The minstrel caricature went hand-in-hand with white supremacy at colleges. The historian Anthony James showed in his study of Southern fraternities two decades ago that blackface acts at fund-raisers, parades and other campus events were a “public performance by Greeks for the whole white community” until the onset of integration, after which these activities were mainly confined to fraternity and sorority houses.
USA Today deepened our understanding of this issue in February in a review of 900 yearbooks at 120 schools across the country. The analysis found that a number of schools had published racist yearbook images into the 1970s and 1980s — including “pictures of students dressed in Ku Klux Klan robes and blackface, nooses and mock lynchings.” Those poses could have been lifted straight out of “The Birth of a Nation.”
The 1984 medical school yearbook photograph that generated calls for Mr. Northam to resign his governorship — a white man in blackface standing next to a person in Klan garb — comes from the same strain of images. Nevertheless, the Northam incident stands apart for two important reasons.
Gov. Ralph Northam’s page in his 1984 Eastern Virginia Medical School yearbook.
First, Mr. Northam was not a young undergraduate. He was embarking on a career as a physician with a responsibility to treat all patients equally. Second, he was educated in Virginia, the veritable cradle of eugenics and scientific racism. In the 20th century, the state harnessed both its formidable education system and the apparatus of government to advance eugenics, the belief that “feeblemindedness” and racial contamination from exposure to “mongrel” races posed a risk to white “racial purity.”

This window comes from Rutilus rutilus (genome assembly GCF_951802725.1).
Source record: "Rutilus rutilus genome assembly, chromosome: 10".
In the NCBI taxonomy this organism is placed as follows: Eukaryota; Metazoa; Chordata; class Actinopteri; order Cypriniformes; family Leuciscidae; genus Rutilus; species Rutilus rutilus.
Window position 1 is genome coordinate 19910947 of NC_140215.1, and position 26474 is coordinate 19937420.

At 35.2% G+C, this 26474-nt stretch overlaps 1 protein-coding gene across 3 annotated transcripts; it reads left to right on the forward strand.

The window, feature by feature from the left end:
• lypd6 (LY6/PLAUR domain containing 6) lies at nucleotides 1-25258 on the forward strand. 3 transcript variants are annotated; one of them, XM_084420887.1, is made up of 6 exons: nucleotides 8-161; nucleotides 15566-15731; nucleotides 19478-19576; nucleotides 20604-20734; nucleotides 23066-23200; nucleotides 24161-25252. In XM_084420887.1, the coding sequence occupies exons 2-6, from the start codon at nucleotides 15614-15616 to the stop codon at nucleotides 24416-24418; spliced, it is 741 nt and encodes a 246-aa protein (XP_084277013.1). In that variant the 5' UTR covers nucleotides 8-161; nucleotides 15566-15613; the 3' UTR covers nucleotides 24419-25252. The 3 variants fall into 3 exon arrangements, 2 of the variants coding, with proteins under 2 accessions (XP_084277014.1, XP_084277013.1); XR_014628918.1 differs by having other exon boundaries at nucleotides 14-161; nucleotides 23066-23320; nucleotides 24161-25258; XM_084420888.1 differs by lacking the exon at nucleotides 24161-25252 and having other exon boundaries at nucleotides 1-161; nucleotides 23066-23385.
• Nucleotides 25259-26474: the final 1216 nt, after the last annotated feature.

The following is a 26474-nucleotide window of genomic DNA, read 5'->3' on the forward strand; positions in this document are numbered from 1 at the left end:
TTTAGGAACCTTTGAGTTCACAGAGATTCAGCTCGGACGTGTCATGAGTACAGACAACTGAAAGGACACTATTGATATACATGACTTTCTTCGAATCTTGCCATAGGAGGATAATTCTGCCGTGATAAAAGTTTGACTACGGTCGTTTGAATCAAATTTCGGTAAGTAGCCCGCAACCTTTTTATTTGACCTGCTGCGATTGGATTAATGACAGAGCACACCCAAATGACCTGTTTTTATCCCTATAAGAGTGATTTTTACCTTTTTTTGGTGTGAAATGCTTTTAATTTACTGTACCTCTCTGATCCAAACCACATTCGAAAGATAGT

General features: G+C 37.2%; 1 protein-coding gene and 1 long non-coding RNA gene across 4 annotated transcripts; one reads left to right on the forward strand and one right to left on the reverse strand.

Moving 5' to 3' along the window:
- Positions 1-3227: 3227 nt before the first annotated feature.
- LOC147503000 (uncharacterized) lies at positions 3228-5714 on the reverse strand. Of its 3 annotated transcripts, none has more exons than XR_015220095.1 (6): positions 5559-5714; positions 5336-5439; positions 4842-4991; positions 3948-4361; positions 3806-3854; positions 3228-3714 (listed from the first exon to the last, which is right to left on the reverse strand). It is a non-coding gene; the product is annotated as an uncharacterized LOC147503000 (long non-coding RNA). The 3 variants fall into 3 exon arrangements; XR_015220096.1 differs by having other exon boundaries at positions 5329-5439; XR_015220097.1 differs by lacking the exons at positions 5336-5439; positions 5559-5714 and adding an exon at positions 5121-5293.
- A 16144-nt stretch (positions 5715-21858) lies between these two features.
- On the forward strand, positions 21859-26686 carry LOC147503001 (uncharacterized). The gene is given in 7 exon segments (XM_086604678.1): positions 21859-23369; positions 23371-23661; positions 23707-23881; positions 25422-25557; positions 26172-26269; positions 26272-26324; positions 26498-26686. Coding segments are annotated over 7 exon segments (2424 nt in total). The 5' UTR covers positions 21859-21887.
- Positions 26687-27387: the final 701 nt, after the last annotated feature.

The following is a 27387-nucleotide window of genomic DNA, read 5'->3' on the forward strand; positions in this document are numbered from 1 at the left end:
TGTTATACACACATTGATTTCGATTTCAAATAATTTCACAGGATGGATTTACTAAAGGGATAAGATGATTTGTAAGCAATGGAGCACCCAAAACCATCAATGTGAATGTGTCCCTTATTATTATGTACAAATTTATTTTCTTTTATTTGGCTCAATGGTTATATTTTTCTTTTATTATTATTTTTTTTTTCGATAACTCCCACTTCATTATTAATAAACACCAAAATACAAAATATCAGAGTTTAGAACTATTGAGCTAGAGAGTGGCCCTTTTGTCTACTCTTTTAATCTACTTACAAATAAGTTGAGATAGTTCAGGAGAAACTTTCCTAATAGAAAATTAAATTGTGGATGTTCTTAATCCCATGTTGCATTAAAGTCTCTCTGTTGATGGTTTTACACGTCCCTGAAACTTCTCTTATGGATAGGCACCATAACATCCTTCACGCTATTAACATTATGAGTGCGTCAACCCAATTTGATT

Virginia’s answer to this fictional problem was a system of forced sterilization that victimized people for half a century, continuing into the 1970s. (The state finally apologized for this shameful practice in 2002.)
As the historian Gregory Michael Dorr explains in his revelatory book “Segregation’s Science: Eugenics and Society in Virginia,” the elites used a rhetoric of “eugenically informed white supremacy to champion public policy curtailing the individual liberties of blacks, poor whites, women, mental patients, and the disabled, preserving social stability and elite power.”
Demonstrators observed the one-year anniversary of a deadly clash in 2017 between white supremacists and counterprotesters at the University of Virginia in Charlottesville.
Credit: Win Mcnamee/Getty Images
As a result, generations of Virginians embraced segregation as “the natural ordering of the world” and believed it was delineated by biological law. The fact that this racist ideology emanated from the University of Virginia — the most respected university in the former Confederacy — gave it credence elsewhere, lending support to racist medical policies that killed more African-Americans than all the lynch mobs that ever were. This is the historical backdrop against which these photographs deserve to be seen.
Instead of focusing on the blackface images alone, Americans should be asking themselves how the devaluation of blackness embodied in them affects the way white professionals like lawyers, teachers, police officers and — especially — doctors do their jobs.